My last blog entry of the year (barring great inspiration/boredom during the summer anyways) is about a film called Du rififi chez les hommes, or simply Rififi. Before you even ask, “rififi” means “trouble”. Or so the movie’s poster says. Works for me.
This is a French film, directed by Jules Dassin and released in 1955. Dassin was actually an American, but he left the U.S. in the early fifties after being blacklisted, like dozens of others, for once having been a member of the Communist party. This was the first and arguably most successful of several films Dassin released while in Europe; it won him a best director award at the Cannes Film Festival.
The film centres around the efforts of four crooks to rob a jewelery store. First is Tony, played by Jean Servais. He’s a career crook who’s been to jail before and is, like so many jewel thieves of the silver screen, looking for that one last big score before he disappears. Assuming that smoking and drinking too much don’t kill him first. It’s obvious from Servais’s portrayal that Tony has seen better days.
Then there’s Jo, played by Carl Möhner. Jo is a fresh-faced criminal who is Tony’s polar opposite. Where Tony is gruff, brutish, melancholy, and alone, Jo is soft-spoken, cheerful, and a family man. The two make an odd couple, particularly considering that the reason for Tony’s time in prison was his decision to take the fall for a crime committed by Jo.
Rounding out the gang are Mario, played by Robert Manuel, and Cesar, played by none other than director Jules Dassin (billed as Perlo Vita in the credits). Mario is a rather flamboyant sort of person, but he has connections. As for Cesar, he’s the safecracker. He’s not given much dialogue (due to Dassin’s mediocre French) but much of the story revolves around him.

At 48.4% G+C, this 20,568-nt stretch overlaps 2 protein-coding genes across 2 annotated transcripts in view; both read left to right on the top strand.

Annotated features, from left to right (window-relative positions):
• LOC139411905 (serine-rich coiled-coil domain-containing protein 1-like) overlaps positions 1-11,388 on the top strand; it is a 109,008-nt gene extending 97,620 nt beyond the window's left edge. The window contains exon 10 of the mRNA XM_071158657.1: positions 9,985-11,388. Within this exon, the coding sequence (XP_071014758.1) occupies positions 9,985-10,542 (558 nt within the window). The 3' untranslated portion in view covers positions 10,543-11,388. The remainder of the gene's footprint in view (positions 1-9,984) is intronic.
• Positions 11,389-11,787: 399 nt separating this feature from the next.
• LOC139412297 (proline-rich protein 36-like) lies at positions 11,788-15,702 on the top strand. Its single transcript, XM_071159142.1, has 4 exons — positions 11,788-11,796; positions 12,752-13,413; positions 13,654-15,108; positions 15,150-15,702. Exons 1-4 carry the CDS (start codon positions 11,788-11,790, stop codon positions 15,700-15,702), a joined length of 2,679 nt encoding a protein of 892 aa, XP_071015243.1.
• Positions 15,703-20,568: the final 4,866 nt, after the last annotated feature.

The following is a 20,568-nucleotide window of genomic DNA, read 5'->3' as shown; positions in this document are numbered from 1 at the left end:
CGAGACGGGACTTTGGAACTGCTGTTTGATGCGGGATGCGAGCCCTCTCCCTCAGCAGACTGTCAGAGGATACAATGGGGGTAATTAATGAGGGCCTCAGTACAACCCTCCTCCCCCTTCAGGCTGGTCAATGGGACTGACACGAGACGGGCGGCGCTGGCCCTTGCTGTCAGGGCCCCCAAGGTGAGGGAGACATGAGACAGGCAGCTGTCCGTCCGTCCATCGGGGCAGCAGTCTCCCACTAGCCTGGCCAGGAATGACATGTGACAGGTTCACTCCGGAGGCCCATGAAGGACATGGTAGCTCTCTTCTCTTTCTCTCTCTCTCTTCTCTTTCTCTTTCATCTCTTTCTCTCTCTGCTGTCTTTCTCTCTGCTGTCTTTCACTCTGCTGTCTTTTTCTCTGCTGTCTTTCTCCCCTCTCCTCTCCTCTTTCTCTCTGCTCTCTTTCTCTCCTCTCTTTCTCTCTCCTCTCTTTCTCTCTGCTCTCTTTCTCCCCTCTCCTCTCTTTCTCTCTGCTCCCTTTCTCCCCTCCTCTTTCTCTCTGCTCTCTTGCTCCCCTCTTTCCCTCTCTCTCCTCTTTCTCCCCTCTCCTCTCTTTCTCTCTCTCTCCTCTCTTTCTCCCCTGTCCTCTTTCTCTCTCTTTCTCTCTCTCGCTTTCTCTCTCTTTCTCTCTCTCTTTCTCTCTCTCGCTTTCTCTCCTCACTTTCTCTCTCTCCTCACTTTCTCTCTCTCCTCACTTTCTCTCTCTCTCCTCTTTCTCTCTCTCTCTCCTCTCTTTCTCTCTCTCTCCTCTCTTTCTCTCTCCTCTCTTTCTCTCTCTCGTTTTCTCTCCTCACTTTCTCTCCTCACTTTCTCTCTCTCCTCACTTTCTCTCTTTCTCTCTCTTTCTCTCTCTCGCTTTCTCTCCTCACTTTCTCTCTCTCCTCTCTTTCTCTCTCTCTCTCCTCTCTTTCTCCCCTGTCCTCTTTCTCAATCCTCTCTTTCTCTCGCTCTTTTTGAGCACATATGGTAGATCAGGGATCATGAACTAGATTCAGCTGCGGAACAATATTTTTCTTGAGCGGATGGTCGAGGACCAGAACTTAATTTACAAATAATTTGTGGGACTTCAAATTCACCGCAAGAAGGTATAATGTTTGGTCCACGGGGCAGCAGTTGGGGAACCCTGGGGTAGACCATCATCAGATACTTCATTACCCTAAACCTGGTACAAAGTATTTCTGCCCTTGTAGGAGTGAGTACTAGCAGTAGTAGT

One of my favourite scenes in Rififi is a conversation between the thieves about how they plan to spend their ill-gotten gains. Each man’s answer tells you everything you need to know about them in just a few words. I almost wish the scene had taken place much earlier, but it works as is.
The movie’s centrepiece is the heist sequence. After plenty of build-up that follows the gang’s meticulous preparations, it’s just great film making. It lasts about 25 minutes, and contains no dialogue, or music. In fact, there’s virtually no sound at all, except for the occasional scraping of metal on metal. This heist paved the way for similar sequences in movies like Mission: Impossible and Ocean’s Eleven.
Well-respected film critic Kenneth Turan has called Rififi “the benchmark all succeeding heist films have been measured against.” Well, The Asphalt Jungle, another great heist movie, came earlier (as did others, I’m sure), but it’s hard to argue against the overall meaning of Turan’s claim – that being that this movie is damn good.
One of my favourite things about Rififi is the way events proceed after the heist. The end is about what you probably expect, but the manner in which it is arrived at is almost certainly not. In virtually all heist movies I’ve seen, the chief threat to the thieves comes from the police. Not this time.